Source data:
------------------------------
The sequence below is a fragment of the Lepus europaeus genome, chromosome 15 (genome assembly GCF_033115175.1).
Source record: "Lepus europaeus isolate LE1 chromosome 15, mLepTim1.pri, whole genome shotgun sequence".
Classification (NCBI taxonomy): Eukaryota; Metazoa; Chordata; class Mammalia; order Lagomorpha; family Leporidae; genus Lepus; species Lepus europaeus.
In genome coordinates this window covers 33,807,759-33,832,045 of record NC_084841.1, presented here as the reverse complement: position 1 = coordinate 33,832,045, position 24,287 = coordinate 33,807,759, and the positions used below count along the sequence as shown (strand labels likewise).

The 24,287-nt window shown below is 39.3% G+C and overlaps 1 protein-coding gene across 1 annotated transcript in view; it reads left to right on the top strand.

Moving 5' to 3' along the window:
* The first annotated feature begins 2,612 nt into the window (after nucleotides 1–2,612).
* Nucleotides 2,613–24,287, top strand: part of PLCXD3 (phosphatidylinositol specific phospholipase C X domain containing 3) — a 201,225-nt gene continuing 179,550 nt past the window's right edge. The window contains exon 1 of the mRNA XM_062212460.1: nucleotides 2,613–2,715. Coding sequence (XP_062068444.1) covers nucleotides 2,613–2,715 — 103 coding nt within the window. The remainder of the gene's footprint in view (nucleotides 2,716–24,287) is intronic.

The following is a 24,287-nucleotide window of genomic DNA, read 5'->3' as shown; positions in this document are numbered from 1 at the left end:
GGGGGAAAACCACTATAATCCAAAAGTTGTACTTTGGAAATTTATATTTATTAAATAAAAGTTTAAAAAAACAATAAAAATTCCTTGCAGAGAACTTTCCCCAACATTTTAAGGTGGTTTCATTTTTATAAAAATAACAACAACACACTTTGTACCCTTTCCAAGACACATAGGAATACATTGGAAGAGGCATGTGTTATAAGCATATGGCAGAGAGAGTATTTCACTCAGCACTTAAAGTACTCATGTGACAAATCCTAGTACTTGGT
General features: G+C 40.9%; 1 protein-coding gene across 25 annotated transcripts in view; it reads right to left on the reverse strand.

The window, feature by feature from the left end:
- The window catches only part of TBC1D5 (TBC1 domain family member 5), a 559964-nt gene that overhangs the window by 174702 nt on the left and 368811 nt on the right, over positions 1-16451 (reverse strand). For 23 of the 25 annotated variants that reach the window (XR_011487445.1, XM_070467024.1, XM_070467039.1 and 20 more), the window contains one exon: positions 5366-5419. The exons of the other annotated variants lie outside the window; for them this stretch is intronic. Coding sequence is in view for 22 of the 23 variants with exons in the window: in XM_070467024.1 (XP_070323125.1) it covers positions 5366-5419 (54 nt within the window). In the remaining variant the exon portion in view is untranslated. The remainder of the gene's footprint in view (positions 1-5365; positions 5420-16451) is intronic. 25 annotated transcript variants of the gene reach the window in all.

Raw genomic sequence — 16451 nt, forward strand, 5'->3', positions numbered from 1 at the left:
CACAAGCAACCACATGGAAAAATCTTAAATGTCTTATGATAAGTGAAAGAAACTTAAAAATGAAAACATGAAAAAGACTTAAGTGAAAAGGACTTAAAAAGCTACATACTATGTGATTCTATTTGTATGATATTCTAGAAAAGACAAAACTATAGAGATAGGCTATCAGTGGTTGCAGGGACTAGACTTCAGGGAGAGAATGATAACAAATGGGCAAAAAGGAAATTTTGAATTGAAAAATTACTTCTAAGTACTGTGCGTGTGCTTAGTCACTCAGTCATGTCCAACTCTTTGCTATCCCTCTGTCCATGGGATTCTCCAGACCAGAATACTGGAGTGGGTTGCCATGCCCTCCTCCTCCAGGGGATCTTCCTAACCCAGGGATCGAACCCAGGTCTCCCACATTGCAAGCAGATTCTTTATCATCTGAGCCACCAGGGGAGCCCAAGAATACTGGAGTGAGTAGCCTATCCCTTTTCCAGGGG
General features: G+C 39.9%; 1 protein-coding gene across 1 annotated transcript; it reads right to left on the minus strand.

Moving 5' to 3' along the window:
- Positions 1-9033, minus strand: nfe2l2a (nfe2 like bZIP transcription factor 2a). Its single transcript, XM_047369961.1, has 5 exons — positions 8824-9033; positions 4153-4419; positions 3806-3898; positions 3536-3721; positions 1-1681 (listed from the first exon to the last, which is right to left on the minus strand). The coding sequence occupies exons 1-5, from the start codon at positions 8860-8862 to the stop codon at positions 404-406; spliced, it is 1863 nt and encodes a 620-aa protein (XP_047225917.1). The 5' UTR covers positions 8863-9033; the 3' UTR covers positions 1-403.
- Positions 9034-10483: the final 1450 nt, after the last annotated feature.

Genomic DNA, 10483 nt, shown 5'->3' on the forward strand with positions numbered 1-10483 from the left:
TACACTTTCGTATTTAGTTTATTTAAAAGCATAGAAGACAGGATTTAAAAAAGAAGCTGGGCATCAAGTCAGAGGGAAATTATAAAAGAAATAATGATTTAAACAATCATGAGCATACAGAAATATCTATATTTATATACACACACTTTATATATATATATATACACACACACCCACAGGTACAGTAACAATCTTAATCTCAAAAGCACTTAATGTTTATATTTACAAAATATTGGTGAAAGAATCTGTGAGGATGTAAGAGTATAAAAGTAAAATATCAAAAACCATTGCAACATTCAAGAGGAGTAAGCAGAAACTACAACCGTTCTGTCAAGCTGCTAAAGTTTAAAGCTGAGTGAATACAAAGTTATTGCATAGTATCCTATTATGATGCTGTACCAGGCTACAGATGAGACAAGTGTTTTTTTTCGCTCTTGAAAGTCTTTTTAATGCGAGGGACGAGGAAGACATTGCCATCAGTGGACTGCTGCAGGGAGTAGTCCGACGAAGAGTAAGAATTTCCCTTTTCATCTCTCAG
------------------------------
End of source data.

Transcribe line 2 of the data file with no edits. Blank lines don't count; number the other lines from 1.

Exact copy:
Source record: "Lepus europaeus isolate LE1 chromosome 15, mLepTim1.pri, whole genome shotgun sequence".